If you want to know who really controls Canadian Solar Inc. (NASDAQ:CSIQ), then you'll have to look at the makeup of its share registry. The group holding the most number of shares in the company, around 53% to be precise, is institutions. In other words, the group stands to gain the most (or lose the most) from their investment into the company.
Since institutional have access to huge amounts of capital, their market moves tend to receive a lot of scrutiny by retail or individual investors. Hence, having a considerable amount of institutional money invested in a company is often regarded as a desirable trait.
In the chart below, we zoom in on the different ownership groups of Canadian Solar.
What Does The Institutional Ownership Tell Us About Canadian Solar?
Many institutions measure their performance against an index that approximates the local market. So they usually pay more attention to companies that are included in major indices.
As you can see, institutional investors have a fair amount of stake in Canadian Solar. This can indicate that the company has a certain degree of credibility in the investment community. However, it is best to be wary of relying on the supposed validation that comes with institutional investors. They too, get it wrong sometimes. It is not uncommon to see a big share price drop if two large institutional investors try to sell out of a stock at the same time. So it is worth checking the past earnings trajectory of Canadian Solar, (below). Of course, keep in mind that there are other factors to consider, too.
Investors should note that institutions actually own more than half the company, so they can collectively wield significant power. Canadian Solar is not owned by hedge funds. Looking at our data, we can see that the largest shareholder is the CEO Xiaohua Qu with 21% of shares outstanding. BlackRock, Inc. is the second largest shareholder owning 7.5% of common stock, and Grantham Mayo Van Otterloo & Co. LLC holds about 6.3% of the company stock.
On further inspection, we found that more than half the company's shares are owned by the top 9 shareholders, suggesting that the interests of the larger shareholders are balanced out to an extent by the smaller ones.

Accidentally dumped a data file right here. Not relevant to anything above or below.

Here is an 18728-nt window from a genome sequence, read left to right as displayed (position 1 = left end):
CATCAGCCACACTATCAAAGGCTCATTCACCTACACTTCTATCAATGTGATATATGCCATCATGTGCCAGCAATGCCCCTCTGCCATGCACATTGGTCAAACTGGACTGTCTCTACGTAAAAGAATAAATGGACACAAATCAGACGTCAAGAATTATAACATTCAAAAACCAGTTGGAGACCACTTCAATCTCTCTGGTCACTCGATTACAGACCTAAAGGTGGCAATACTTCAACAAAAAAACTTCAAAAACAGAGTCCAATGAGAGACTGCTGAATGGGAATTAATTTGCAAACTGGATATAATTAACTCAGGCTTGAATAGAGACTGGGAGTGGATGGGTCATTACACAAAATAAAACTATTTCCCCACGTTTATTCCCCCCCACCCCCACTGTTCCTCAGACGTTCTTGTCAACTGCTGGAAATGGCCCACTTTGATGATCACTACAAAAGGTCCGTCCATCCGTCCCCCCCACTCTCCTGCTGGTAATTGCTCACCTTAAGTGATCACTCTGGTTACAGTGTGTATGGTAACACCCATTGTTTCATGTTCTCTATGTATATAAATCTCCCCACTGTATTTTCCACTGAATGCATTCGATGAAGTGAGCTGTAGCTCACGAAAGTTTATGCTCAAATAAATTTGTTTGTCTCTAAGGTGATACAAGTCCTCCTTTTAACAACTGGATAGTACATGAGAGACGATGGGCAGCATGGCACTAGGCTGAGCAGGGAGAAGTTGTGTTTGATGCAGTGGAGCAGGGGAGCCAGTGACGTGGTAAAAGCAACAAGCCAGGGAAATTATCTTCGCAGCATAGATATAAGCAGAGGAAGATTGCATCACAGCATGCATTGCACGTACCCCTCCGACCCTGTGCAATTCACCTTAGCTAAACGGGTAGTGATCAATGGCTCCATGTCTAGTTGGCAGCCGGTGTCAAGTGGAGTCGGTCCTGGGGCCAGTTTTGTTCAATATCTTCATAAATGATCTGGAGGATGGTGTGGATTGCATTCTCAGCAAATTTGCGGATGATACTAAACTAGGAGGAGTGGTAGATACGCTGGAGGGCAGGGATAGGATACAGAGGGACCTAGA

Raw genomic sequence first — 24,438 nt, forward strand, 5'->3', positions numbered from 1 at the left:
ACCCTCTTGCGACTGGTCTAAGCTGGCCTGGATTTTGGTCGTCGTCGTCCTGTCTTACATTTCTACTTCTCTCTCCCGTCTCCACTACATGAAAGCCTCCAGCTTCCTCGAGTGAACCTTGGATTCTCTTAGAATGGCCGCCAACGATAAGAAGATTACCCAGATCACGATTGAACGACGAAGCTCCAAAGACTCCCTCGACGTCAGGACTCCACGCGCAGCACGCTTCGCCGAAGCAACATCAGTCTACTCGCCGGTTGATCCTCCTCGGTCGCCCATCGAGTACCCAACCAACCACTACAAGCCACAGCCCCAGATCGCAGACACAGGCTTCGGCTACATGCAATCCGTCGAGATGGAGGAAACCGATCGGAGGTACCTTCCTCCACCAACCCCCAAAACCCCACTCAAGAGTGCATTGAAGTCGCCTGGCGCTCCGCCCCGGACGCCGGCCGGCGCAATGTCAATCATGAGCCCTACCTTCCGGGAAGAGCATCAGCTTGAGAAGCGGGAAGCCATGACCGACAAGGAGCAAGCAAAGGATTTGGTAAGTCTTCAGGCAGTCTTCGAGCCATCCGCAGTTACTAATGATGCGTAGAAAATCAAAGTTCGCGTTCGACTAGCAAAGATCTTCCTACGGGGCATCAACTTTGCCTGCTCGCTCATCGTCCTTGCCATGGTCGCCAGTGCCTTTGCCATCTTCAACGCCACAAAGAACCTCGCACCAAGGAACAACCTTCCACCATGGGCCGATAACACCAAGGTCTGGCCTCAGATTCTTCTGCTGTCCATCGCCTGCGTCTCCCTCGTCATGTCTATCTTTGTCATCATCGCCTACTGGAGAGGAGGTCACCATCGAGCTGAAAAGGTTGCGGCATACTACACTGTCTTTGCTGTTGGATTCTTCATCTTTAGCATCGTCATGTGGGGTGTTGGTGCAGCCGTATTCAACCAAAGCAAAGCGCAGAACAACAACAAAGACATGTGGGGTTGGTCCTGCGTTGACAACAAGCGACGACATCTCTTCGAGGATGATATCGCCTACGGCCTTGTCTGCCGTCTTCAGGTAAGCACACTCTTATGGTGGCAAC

While studying institutional ownership for a company can add value to your research, it is also a good practice to research analyst recommendations to get a deeper understand of a stock's expected performance. Quite a few analysts cover the stock, so you could look into forecast growth quite easily.
Insider Ownership Of Canadian Solar
The definition of company insiders can be subjective and does vary between jurisdictions. Our data reflects individual insiders, capturing board members at the very least. Company management run the business, but the CEO will answer to the board, even if he or she is a member of it.
I generally consider insider ownership to be a good thing. However, on some occasions it makes it more difficult for other shareholders to hold the board accountable for decisions.
It seems insiders own a significant proportion of Canadian Solar Inc.. Insiders own US$615m worth of shares in the US$2.9b company. That's quite meaningful. Most would say this shows a good degree of alignment with shareholders, especially in a company of this size. You can click here to see if those insiders have been buying or selling.
General Public Ownership
The general public, who are usually individual investors, hold a 26% stake in Canadian Solar. While this size of ownership may not be enough to sway a policy decision in their favour, they can still make a collective impact on company policies.
I find it very interesting to look at who exactly owns a company. But to truly gain insight, we need to consider other information, too. To that end, you should learn about the 2 warning signs we've spotted with Canadian Solar (including 1 which can't be ignored) .
If you are like me, you may want to think about whether this company will grow or shrink. Luckily, you can check this free report showing analyst forecasts for its future.
NB: Figures in this article are calculated using data from the last twelve months, which refer to the 12-month period ending on the last date of the month the financial statement is dated. This may not be consistent with full year annual report figures.
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This article by Simply Wall St is general in nature. We provide commentary based on historical data and analyst forecasts only using an unbiased methodology and our articles are not intended to be financial advice. It does not constitute a recommendation to buy or sell any stock, and does not take account of your objectives, or your financial situation. We aim to bring you long-term focused analysis driven by fundamental data. Note that our analysis may not factor in the latest price-sensitive company announcements or qualitative material. Simply Wall St has no position in any stocks mentioned.
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